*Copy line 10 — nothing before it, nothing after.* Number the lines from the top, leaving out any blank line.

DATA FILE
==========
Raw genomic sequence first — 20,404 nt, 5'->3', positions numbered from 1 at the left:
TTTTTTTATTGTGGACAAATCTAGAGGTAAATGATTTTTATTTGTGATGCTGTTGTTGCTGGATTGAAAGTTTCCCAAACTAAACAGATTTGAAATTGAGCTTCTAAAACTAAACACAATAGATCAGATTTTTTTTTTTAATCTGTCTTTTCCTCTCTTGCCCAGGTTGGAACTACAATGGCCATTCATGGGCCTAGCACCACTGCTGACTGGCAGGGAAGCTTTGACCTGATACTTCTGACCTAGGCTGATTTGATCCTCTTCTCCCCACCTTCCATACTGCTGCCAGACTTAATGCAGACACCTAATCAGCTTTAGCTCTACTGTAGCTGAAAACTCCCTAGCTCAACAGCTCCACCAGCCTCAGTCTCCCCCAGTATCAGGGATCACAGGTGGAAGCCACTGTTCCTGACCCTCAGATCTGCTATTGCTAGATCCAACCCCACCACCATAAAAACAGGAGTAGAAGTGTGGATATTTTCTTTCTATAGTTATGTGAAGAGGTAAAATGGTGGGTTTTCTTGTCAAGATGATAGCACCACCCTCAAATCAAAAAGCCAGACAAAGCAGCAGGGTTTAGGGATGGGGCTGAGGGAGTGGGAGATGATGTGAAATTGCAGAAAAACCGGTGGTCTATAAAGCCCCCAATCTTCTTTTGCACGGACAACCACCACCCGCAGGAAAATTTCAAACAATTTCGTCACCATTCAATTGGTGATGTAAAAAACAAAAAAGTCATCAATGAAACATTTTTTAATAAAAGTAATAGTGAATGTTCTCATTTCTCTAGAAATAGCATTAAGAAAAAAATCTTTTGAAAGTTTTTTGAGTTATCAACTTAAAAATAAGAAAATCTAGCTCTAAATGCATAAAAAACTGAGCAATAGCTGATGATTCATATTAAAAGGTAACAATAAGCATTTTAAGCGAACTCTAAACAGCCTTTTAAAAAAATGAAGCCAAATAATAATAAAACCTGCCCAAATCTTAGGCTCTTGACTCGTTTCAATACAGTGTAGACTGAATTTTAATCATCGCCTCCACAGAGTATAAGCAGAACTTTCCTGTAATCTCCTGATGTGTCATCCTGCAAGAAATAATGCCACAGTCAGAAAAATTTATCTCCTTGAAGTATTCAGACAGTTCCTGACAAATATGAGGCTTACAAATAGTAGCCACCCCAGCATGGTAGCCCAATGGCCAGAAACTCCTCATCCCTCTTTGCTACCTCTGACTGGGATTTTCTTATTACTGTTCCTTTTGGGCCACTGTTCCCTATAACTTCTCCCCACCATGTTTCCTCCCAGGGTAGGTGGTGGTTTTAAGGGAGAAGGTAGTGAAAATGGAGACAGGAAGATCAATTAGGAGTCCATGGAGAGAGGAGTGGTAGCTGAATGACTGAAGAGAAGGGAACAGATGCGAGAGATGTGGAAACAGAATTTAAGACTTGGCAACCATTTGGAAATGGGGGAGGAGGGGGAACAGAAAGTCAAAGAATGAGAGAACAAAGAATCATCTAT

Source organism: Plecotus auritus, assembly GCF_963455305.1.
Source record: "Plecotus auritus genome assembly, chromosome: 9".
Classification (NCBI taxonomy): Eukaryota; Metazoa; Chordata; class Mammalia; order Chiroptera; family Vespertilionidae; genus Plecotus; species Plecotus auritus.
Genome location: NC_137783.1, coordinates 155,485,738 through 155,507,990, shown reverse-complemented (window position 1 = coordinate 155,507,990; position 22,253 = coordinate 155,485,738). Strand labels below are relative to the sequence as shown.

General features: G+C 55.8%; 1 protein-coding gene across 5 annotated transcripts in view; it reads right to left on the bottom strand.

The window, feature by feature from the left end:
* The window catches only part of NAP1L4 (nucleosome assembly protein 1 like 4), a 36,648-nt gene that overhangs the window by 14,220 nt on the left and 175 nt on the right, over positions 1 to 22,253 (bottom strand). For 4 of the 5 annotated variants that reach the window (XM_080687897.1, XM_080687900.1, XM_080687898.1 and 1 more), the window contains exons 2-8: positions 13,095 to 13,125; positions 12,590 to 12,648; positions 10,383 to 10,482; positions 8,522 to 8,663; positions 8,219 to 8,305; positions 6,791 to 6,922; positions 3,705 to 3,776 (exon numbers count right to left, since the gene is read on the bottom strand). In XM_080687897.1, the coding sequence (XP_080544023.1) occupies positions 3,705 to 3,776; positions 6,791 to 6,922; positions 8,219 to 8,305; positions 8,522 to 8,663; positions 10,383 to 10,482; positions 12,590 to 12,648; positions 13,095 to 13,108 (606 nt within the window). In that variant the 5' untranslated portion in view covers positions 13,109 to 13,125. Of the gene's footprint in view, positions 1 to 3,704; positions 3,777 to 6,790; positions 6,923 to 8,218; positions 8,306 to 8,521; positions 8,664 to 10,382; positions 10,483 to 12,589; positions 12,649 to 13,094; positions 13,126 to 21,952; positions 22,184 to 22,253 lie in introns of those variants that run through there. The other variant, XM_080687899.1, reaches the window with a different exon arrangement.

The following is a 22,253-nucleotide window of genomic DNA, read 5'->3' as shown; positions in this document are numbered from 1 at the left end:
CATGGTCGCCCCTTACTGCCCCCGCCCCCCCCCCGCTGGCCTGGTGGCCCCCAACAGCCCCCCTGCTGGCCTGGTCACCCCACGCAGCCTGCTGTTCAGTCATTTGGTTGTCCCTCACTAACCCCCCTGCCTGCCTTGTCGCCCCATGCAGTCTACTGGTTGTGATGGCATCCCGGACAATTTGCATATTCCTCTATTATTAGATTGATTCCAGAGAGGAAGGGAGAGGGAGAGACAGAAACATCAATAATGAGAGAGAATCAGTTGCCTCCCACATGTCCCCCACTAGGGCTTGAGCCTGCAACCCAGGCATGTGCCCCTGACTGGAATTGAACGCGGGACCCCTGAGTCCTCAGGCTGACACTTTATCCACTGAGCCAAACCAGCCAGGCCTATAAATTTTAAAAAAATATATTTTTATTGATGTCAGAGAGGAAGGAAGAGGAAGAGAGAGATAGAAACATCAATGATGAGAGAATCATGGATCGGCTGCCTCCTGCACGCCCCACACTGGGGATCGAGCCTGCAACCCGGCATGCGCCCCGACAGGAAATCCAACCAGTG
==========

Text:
The following is a 22,253-nucleotide window of genomic DNA, read 5'->3' as shown; positions in this document are numbered from 1 at the left end: